May 16, 2018

ISN'T THE POINT THAT RACISM IS SO RARE NOW IT REALLY STANDS OUT?:

The Racism Treadmill (Coleman Hughes, 5/14/18, Quillette)


[W]hile psychological biases may sufficiently explain progressophobia on most other topics, our denialism about racial progress calls for a deeper explanation--an explanation in terms of widely-held beliefs about race and inequality.

One such belief is the notion that disparities between blacks and whites--in income, housing, employment, etc.--are caused by systemic racism. The award-winning writer Ta-Nehisi Coates, for instance, summed up the state of racial progress like so: "I could see that some fifty years after the civil rights movement black people could still be found at the bottom of virtually every socioeconomic metric of note."2 Ibram X. Kendi, another celebrated race writer, put it bluntly: "As an anti-racist, when I see racial disparities, I see racism."

But the premise built into the thinking of Coates and Kendi is false. I call it the disparity fallacy. The disparity fallacy holds that unequal outcomes between two groups must be caused primarily by discrimination, whether overt or systemic. What's puzzling about believers in the disparity fallacy is not that they apply the belief too broadly, but that they apply it too narrowly. Any instance of whites outperforming blacks is adduced as evidence of discrimination. But when a disparity runs the other way--that is, blacks outperforming whites--discrimination is never invoked as a causal factor.

Here's a clear example of the disparity fallacy: a recent study by researchers at Stanford, Harvard, and the Census Bureau found that, "[a]mong those who grow up in families with comparable incomes, black men grow up to earn substantially less than the white men." A New York Times article attributed this disparity to "the punishing reach of racism for black boys." But the study also found that black women have higher college attendance rates than white men, and higher incomes than white women, conditional on parental income. The fact that black women outperformed their white counterparts on these measures, however, was not attributed to the punishing reach of racism against whites.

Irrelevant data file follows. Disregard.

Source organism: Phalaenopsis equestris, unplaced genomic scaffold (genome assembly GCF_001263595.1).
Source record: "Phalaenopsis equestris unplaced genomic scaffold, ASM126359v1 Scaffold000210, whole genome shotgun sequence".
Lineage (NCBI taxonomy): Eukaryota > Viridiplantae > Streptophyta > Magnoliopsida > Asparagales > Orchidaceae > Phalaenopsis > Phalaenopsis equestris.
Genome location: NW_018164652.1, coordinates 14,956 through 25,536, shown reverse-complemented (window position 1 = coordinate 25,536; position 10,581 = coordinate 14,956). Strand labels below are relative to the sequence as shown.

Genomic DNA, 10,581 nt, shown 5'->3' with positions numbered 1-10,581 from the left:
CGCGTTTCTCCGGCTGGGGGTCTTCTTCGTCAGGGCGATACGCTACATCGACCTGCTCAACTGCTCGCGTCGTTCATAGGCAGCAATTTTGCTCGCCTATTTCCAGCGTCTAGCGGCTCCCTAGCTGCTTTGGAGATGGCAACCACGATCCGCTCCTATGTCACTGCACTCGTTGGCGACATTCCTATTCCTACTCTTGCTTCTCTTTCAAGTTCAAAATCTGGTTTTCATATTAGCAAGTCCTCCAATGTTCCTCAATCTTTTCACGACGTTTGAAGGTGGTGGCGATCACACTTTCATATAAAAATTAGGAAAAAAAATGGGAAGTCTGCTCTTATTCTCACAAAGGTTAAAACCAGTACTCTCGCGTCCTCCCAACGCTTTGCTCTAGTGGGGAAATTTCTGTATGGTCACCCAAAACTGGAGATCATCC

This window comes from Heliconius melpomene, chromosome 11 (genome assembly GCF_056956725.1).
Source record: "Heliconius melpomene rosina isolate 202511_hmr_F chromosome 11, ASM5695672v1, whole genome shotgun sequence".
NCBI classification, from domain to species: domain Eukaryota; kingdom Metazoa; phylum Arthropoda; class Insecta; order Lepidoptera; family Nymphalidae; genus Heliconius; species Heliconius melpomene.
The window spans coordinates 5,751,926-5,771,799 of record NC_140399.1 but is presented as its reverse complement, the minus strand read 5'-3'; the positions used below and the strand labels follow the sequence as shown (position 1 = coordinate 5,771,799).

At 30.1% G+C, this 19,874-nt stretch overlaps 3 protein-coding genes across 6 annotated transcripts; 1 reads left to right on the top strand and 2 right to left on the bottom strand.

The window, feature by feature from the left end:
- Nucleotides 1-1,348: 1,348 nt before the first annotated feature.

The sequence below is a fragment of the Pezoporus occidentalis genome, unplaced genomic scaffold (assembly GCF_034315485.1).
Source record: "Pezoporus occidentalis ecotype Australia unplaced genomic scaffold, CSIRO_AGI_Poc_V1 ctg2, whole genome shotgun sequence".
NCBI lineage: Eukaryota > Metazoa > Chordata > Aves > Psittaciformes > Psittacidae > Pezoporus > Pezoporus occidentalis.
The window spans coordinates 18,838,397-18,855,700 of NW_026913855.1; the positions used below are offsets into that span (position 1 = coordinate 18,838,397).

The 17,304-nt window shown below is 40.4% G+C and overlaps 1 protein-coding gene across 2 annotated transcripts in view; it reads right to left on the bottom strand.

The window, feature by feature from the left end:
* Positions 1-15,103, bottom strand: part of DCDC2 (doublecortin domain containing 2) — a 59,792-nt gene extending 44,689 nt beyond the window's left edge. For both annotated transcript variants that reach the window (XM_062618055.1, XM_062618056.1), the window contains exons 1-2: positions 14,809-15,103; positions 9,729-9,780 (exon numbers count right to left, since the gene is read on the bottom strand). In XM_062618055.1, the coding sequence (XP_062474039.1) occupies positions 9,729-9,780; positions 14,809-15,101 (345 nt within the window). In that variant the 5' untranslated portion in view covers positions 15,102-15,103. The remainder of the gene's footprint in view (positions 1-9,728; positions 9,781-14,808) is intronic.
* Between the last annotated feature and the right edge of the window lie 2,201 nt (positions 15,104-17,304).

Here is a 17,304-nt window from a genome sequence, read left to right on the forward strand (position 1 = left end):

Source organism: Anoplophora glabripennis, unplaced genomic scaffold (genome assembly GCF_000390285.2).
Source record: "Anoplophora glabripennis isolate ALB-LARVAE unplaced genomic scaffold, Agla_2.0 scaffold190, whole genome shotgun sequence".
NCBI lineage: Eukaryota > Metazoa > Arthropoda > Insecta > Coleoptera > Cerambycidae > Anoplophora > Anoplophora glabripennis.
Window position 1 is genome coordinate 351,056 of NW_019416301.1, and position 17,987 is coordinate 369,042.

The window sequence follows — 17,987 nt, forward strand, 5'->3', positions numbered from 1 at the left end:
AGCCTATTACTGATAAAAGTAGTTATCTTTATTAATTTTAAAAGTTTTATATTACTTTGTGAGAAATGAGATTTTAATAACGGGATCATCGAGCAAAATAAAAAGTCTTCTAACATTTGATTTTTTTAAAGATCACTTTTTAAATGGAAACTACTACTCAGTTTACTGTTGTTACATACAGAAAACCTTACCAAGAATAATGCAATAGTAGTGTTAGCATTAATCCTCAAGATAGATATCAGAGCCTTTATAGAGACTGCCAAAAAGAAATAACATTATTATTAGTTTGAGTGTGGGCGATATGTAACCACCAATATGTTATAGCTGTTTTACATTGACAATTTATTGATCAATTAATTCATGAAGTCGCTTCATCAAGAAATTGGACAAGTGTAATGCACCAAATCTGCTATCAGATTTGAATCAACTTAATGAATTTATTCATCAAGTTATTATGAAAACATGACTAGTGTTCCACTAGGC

Economic disparities that favor blacks have been reported for decades, yet they have rarely if ever been attributed to anti-white systemic bias. A 1994 New York Times article reported that, among college graduates, black women earned slightly more money than white women did. In addition, the economist Thomas Sowell has pointed out that, as early as 1980, U.S. census data show black college-educated couples out-earning their white counterparts.3

The black/white unemployment gap provides an even older illustration of the disparity fallacy. Many commentators have reflexively attributed the modern unemployment gap to systemic racism. But in historical eras with far more racism, the gap was reversed. According to Sowell, "[b]lack unemployment rates were lower than that of whites in 1890 and, for the last time, in 1930."4 Facts like these, however, are never explained in terms of discrimination in favor of blacks. Indeed, why progressives only commit the disparity fallacy in one direction is never explained. What the writer Shelby Steele has said about progressives and racist events is equally true of statistical disparities that disadvantage blacks: When they learn of one, "they rent a jet plane and fly to it!"

It's a sign of the poverty of our discourse on racial progress and inequality that the rarest findings are thought to be normal, and the most common findings are thought to require special explanation.

Indeed, it is rare to find any two ethnic groups achieving identical outcomes, even when they belong to the same race. A cursory glance at the mean incomes of census-tracked ethnic groups shows Americans of Russian descent out-earning those of Swiss descent, who out-earn those of British descent, who out-earn those of Polish descent, who out-earn those of French descent in turn. If the disparity fallacy were true, then we ought to posit an elaborate system that is biased towards ethnic Russians, then the Swiss, followed by the Brits, the Poles and the French. Yet one never hears progressives make such claims. Moreover, one never hears progressives say, "French-Americans make 79 cents for every Russian-American dollar," although the facts could easily be framed that way. Similar disparities between blacks and whites are regularly presented in such invidious terms. Rather than defaulting to systemic bias to explain disparities, we should understand that, even in the absence of discrimination, groups still differ in innumerable ways that affect their respective outcomes.

One crucial way in which groups differ is culture. Culture matters enormously. The importance of culture is, ironically, a value often expressed by progressives. When presented with arguments that point to genetic influences on human behavior, many on the Left respond by emphasizing the importance of culture over genetics, that is, nurture over nature (see Steven Pinker's The Blank Slate for more.) Moreover, cultures differ from one another. This is true by definition. It's unclear what the "multi" in "multi-culturalism" could possibly mean if cultures were all the same. Put these two premises together, and you arrive at what should be an equally banal conclusion: if culture matters enormously, and cultures differ from one another, then differences between cultures matter enormously.

But, together with the disparity fallacy, the denial of cultural explanations for disparity has become the received view among progressives. 

It's easy enough to break the culture--just use mortgage and public education vouchers to shift the population from cities to the suburbs.




Posted by at May 16, 2018 4:25 AM

  

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